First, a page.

Green Building Community

Please help my Mother-In-Law with a simple Intro to MDF products :)

Allison Friedman MA, United States 0 Ratings 99 Discussions 131 Group posts

Posted by: Allison Friedman // Rate It Green Admin

My mother-in-law is building a new home, and she wants an introduction to the difference between MDF and "real wood." I'd like to get her information from someone who is an expert in this area. Can you help - thanks in advance!

Specifically, I'd like to explain to her what to look out for and even what VOCs are and why everyone should care. But also, are there different types of MDF and do some have lower VOCs - how does she tell them apart? What questions should she ask a builder?

I want to help my In-Laws understand that green building is just smart building generally, but here I want to focus them on air quality and also about being efficient with materials. If they ask better questions and are more informed, they will make better choices.

a.harris Minneapolis, MN, united-states 0 Ratings 0 Discussions 0 Group posts


Great question!

Medium-density fibreboard (MDF) is an engineered wood product made by breaking down hardwood or softwood residuals into wood fibers, combining it with wax and a resin binder, and forming panels by applying high temperature and pressure. It is stronger and more dense than particleboard, but can be used in similar building applications.

No matter what type of wood (or wood products) you use in your building projects, they come in an FSC certified version. When you choose FSC-certified wood products for use in your building project, you have a positive impact on the world's forests. FSC is the only certification that protects rare, threatened and endangered species, high conservation value forests, old growth, the rights of indigenous communities and so much more.

You can seek bids on FSC-certified materials through FSC's product inquiry form:

msigmon22 w, MA, united-states 0 Ratings 0 Discussions 0 Group posts


I would be happy to speak on the benefits of using an FSC certified wood product. VOC's are "Volatile Organic Compounds," that can include variations of formaldehyde, which has been thought to have detrimental effects to the human body when exposed for periods of time. Many manufacturers are now producing their panel products with no-added urea formaldehyde, commonly seen as "NAUF" on paperwork. The resins and adhesives in panel products are where this change has taken place. To my knowledge, wood products will always have formaldehyde in them, as it is a natural organic compound...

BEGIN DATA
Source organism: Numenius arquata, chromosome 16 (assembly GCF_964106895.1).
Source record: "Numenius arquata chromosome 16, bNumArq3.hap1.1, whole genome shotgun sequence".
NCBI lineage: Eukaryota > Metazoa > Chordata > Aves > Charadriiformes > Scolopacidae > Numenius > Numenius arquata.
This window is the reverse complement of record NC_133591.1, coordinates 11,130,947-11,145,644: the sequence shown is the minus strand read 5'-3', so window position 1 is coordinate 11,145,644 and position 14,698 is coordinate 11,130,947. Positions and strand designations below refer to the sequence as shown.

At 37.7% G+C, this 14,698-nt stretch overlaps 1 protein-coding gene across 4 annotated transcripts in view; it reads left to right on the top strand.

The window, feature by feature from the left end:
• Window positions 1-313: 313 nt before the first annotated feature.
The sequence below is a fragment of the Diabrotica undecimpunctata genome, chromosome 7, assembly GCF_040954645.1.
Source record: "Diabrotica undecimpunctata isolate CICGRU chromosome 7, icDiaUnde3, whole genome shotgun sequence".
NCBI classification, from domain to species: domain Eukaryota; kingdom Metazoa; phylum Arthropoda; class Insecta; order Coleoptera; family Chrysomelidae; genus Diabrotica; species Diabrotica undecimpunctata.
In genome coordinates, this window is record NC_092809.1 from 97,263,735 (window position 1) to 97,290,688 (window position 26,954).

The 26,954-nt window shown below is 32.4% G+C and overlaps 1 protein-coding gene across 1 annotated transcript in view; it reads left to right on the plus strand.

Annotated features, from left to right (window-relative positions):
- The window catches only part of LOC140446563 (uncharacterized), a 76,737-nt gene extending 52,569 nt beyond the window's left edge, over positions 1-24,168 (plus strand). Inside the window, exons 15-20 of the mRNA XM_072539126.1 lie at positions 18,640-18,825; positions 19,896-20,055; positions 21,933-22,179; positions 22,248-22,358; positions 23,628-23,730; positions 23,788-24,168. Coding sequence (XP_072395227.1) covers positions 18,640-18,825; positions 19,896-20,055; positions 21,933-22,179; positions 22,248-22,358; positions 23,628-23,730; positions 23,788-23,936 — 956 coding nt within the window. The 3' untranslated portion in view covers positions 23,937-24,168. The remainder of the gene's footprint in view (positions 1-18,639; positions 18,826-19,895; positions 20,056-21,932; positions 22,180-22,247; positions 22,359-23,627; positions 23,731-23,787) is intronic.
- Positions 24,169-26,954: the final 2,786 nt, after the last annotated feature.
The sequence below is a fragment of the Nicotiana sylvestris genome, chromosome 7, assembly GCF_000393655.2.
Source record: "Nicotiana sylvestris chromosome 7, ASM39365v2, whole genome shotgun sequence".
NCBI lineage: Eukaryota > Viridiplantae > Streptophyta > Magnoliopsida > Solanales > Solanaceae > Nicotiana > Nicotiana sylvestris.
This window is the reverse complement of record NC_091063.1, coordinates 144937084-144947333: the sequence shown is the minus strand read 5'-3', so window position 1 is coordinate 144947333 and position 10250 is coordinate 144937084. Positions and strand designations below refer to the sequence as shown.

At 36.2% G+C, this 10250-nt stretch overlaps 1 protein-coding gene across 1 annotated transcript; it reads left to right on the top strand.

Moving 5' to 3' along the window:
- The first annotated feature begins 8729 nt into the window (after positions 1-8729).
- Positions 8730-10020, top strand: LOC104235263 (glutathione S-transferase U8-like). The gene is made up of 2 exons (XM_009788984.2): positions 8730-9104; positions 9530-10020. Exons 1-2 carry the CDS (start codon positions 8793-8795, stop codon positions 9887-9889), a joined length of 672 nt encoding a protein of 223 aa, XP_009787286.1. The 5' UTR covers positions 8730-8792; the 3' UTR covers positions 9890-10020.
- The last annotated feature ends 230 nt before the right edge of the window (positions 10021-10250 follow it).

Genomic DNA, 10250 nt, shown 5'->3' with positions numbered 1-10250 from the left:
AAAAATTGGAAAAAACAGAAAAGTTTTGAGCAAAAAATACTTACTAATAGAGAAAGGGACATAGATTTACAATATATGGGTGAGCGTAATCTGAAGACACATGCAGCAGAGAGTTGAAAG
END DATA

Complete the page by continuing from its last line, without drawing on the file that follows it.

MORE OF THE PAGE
In terms of green building, as my friend Amelia stated below, any time you choose to purchase an FSC certified product, you, as a consumer, are helping to drive market changes that are much needed by our planet! As your mother in law goes through this process, she should have her builder contact whomever the supplier may be, to give submittal information on products, and in terms of application - what products fit where.

Thanks for your interest and I'm always available to be contacted!

Brice Conway, MA, united-states 0 Ratings 0 Discussions 0 Group posts

Brice // Certified Sustainable Designer and pioneer of new products and technologies for the built environment.

MDF is being used in furniture, cabinets and trim. It is an inexpensive alternative to real wood. It does have glues and other chemicals that will off gas, as would the rugs and carpets. The builder will be using OSB(Oriented Strand Board) for sheathing instead of plywood. Any VOCs would have off-gassed by the time it got to your product and was installed. I would be more concerned with the VOC and stuff off-gassing from the carpets,furniture, cabinets, trim and anything else that would be using MDF and similar board products. I hope this helps.

Allison Friedman Weston, MA, united-states 0 Ratings 99 Discussions 131 Group posts

Allison Friedman // Rate It Green Admin

So if a person is choosing between solid wood and MDF cabinetry, the VOCs are a concern, right? I think an issue is that the MDF is less expensive and therefore appealing to many clients and builders. It's also lighter and therefore easier to handle? That's a guess. We once paid for eco-friendly MDF in a closet, but first when it smelled they said oops, they forgot the eco product and so they redid it. The eco version smelled less, but it still smelled some. We have also once had to return a really smelly rug. You raise a good point. This was from a well known online retailer, and it just was overpowering. I was happy to see some rug and carpet certifications come out, but you have to know what is being covered by the certification, and also people don't know to ask for this. And then, if it costs more, they will not always make the IAQ advantageous choice.

On: 05/13/2015 Brice wrote:

MDF is being used in furniture, cabinets and trim. It is an inexpensive alternative to real wood. It does have glues and other chemicals that will off gas, as would the rugs and carpets. The builder will be using OSB(Oriented Strand Board) for sheat…


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